Groundhog Day is this week! Will the groundhog see his shadow? Let’s explore light and shadows to celebrate!

This week our Apprentice-level STEM youths will celebrate Groundhog Day by learning about properties of light and shadow.

Activity 1: Groundhog Shadows Activity 2: Laser Target
Materials
  • Groundhog cutouts
  • Flashlights
  • markers/ coloring implements
  • Construction paper
  • Pipe cleaners
  • Rulers
  • Craft sticks
  • Tape
  • Glue
  • Decorative materials like pompoms
  • Scissors
  • Treats/prizes (optional)
  • 4 small mirrors per team
  • 1 laser pointer per team
  • Target template
  • Paper
  • Ruler
  • Pencils
  • Stopwatch
  • Protractor
  • Treats/prizes (optional)
Lesson Flow
  1. Gather materials. Print and cut out one groundhog cutout per pair of students.
  2. Introduce the challenge: Use the groundhog cutouts to make shadows of various sizes and shapes.
  3. Split students into pairs.
  4. Let pairs of students explore making shadows with the flashlights.
  5. Post the size and shape challenges on the board.
  6. Students will trace shadows on paper to show that they have fulfilled the constraints.
  7. (Optional) Give treats to pairs that finish all the challenges.
  1. Gather materials. Print out one 4-in target and tape it somewhere in the room.
  2. Discuss reflection. Have students hypothesize how light will bounce when it hits a mirror.
  3. Introduce the challenge: In pairs/ teams, use all 4 mirrors to bounce the laser pointer’s light onto the target.
  4. Let students explore with bouncing light with the mirrors.
  5. Then let each team try to hit the target from at least 5 feet away.
  6. When all teams have tried and succeeded, move the target elsewhere/farther away.
  7. (Optional) Give treats/prizes to the team that gets the highest score.
  8. Again ask the students to answer how light bounces when it hits a mirror, and discuss light’s behavior.
Goals
  • Explore how shadows work and how they can be manipulated.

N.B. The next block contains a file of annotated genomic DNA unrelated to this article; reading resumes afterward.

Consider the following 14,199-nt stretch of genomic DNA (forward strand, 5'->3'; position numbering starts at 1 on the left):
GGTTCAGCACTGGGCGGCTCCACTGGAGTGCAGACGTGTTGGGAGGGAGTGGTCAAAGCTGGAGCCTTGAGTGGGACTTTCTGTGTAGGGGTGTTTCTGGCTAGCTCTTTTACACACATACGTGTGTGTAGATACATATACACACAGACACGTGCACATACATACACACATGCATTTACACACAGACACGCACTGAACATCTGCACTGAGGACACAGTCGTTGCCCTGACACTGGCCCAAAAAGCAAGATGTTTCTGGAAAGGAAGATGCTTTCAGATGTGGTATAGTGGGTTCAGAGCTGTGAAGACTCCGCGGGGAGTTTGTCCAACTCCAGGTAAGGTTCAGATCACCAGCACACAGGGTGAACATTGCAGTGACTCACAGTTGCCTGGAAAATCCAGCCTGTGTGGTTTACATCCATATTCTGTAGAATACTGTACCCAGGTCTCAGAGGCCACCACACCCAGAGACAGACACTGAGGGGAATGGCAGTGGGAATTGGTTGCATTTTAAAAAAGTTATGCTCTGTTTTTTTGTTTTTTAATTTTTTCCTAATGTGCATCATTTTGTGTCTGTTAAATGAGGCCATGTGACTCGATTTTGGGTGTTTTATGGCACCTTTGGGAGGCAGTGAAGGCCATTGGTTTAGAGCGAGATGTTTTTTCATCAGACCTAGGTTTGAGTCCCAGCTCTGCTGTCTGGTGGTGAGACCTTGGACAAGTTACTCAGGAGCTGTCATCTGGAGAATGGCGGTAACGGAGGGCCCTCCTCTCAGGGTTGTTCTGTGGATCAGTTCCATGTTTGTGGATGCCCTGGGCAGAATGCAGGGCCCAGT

• Fulfill criteria while staying within constraints.
  • Iteratively adapt designs to better fulfill criteria.
  • Practice with measurement.
  • Learn how light reflects/bounces.
  • Practice with angles and measurement.
  • Fulfill criteria while staying within constraints.
  • Iteratively adapt designs to better fulfill criteria.

Lesson Steps

  1. Gather materials. Print and cut out one groundhog cutout per pair of students.
  2. Introduce the challenge: Use the groundhog cutouts to make shadows of various sizes and shapes.
  3. Split students into pairs.
  4. Give the pairs of students the cutout and ask them to tape a popsicle stick to the back of it. Let pairs explore making shadows with the flashlights for about 10 minutes.
  5. Post the size and shape challenges on the board:
    • Make a shadow that is twice the height of the groundhog cutout.

    • Can you make a shadow look smaller than the groundhog cutout?

    • Make a shadow that is three times wider than the groundhog cutout.

    • Make a shadow whose head is wider than its feet.

    • Make a shadow that looks like just a line!

  6. Make sure students have rulers. Students will trace shadows on paper to show that they have fulfilled the constraints. They can decorate them any way they want. Color with markers! Add a pipe cleaner for a hat! Pompoms for buttons! Etc.
  7. At the end of the class, discuss what you all have learned: light causes all objects to cast shadows. Objects closer to the light source cast shadows that look larger. As objects get farther from the light source and closer to the surface where the shadow is cast, their shadows will look smaller. It is impossible to make a shadow look smaller than the object unless you manipulate angles.
  8. (Optional) Give treats to pairs that finish all the challenges.

The Law of Reflection | Physics

Lesson Steps

  1. Gather materials. Print out one 4-in target and tape it somewhere in the room.
  2. Discuss reflection. Have students hypothesize how light will bounce when it hits a mirror.
  3. Introduce the challenge: In pairs/ teams, use all 4 mirrors to bounce the laser pointer’s light onto the target.
  4. Let students explore with bouncing light with the mirrors.
  5. Then let each team try to hit the target from at least 5 feet away. They are not allowed to move their mirrors after the laser pointer turns on. Wherever their laser pointer light lands on the target, that’s how many points they get. Then let another team try. Alternate teams attempting to hit the target until all have succeeded in hitting the target (though not necessarily in getting a bullseye).
  6. When all teams have tried and succeeded in hitting the target, move the target elsewhere/farther away. Continue the process until you have about 5 minutes left.
  7. Again ask the students to answer how light bounces when it hits a mirror, and discuss light’s behavior.
    • “Light travels in straight lines. Light that bounces off one surface onto another is reflected. Mirrors reflect most of the light that hits them. If we know the direction [from] which the light came, we can predict the direction of the reflected light.” (https://www.beyondthechalkboard.org/activity/bouncing-light/)
    • Light bounces off a mirror at the same angle it hit the mirror, but in the opposite direction.
  8. (Optional) Give treats/prizes to the team that gets the highest score.